UNRWA Agenda: To Train Martyrs

UNRWA has become a convenient surrogate for terrorist organizations, led by Hamas, which was chosen in successive elections to lead the workers union and the UNRWA teachers union, as the key mentors who influence generations of Palestinian refugee descendants about engaging in 'right of return' through jihad, to Arab villages that existed before 1948.

The Hamas takeover of the UNRWA institutions and UNRWA staff should set off alarms regarding the possibility of funding given by donor countries (primarily the UK, Germany and Canada) finding its way to financing the salaries of Hamas and Islamic Jihad activists. Hamas' Islamic Bloc continues its activities in schools run by UNRWA in the Gaza Strip, and these activities are carried out with the support and cooperation of the schools' administration and teachers.
 
An immediate and independent investigation is required into the infiltration of Palestinian terrorist groups into UNRWA, the use of its facilities for the purpose of terrorist attacks and rocket storage as well as the transfer of UNRWA equipment to be used by Gaza terrorist organizations and last but not least, the indoctrination of the future generations to war and strife.

Aid to UNRWA must be conditioned upon changing a curriculum that teaches hatred towards Israel, removal of terrorists from UNRWA's administration, UNRWA's commitment to dismantle the refugee camps that are under Palestinian control.

Chairman Mccaul Releases October Terror Threat Snapshot Counterterrorism

Chairman Mccaul Releases October Terror Threat Snapshot Counterterrorism
Washington, D.C. – House Homeland Security Committee Chairman Michael McCaul (R-TX) today released October’s Terror Threat Snapshot, a monthly assessment of the Committee’s continuing effort to highlight the growing threat America, the West, and the world face from ISIS and other Islamist terrorists.

Key Points:

October 08, 2018: Federal prosecutors announced that they will be seeking the death penalty for Sayfullo Saipov, who conducted the October 31, 2017 vehicle attack on a bike path in New York City that left eight dead.

October 08, 2018: Dutch police arrested seven individuals for plotting a “large scale event” in the Netherlands. They seized firearms, including AK-47s, small arms, grenades, completed bombs, and bomb-making materials. Three members of the group had previously been convicted of attempting to travel to join ISIS. The group was targeting two locations with the intent of maximizing the number of casualties.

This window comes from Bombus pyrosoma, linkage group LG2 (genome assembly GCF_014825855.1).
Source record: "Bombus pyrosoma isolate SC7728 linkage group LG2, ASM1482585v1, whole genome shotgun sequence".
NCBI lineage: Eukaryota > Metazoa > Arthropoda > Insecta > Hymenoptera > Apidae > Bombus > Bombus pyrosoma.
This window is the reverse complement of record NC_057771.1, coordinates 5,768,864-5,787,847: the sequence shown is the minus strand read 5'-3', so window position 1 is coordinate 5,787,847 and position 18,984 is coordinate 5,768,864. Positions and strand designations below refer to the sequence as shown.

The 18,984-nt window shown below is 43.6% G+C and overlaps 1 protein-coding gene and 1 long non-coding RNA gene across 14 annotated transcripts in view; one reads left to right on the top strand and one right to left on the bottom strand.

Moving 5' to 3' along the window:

The U.S. Department of the Treasury designated two individuals as financiers of ISIS. Emraan Ali, a Syrian-based, dual U.S. and Trinidadian national, has been funneling money from Trinidad and Tobago to Syria to support the terrorist organization. Eddie Aleong, also a Trinidadian national, assisted in, sponsored, and provided financial support to ISIS.

The U.S. Department of State has designated Jama’at Nusrat al-Islam wal-Muslimin (JNIM) as a Foreign Terrorist Organization. The Al Qaeda-affiliated group also was designated as a Specially Designated Global Terrorist. JNIM is the self-described official Al Qaeda branch in Mali, and the designations will help isolate the group and cut off funding for their operations.

British officials have revealed that members of ISIS-Khorasan are in contact with U.K.-based terrorist cells. U.K. Defense Secretary Gavin Williamson stated that the Afghanistan-based arm of ISIS posed a threat to not just the U.K., but also continental Europe.



The National Cyber Strategy and Legal Reform

The White House recently released its National Cyber Strategy, and lawyers and privacy advocates alike should pay careful attention to its “priority actions” related to surveillance and criminal law reform. Within its section on combating cybercrime, the document provides that the administration will work with Congress to modernize both electronic surveillance laws and computer crime statutes in order to “enhance law enforcement’s capabilities to lawfully gather necessary evidence of criminal activity, disrupt criminal infrastructure through civil injunctions, and impose appropriate consequences upon malicious cyber actors.” However, reform in each area of law presents its own unique issues and challenges.

The National Cyber Strategy and Legal ReformModernizing Electronic Surveillance Laws: The Cyber Strategy only mentions “privacy” and “civil liberties” a handful of times. Accordingly, instead of framing the administration’s priority to modernize electronic surveillance laws in terms of safeguarding privacy rights, the document addresses this legal reform in the context of promoting law enforcement and security interests. However, past debates surrounding surveillance authorities within the Foreign Intelligence Surveillance Act (FISA)—the 215 Program and 702 Program—and developments within domestic and foreign laws, foreshadow the difficulty the administration will face in attempting to enhance the government’s surveillance power for its cybersecurity purposes.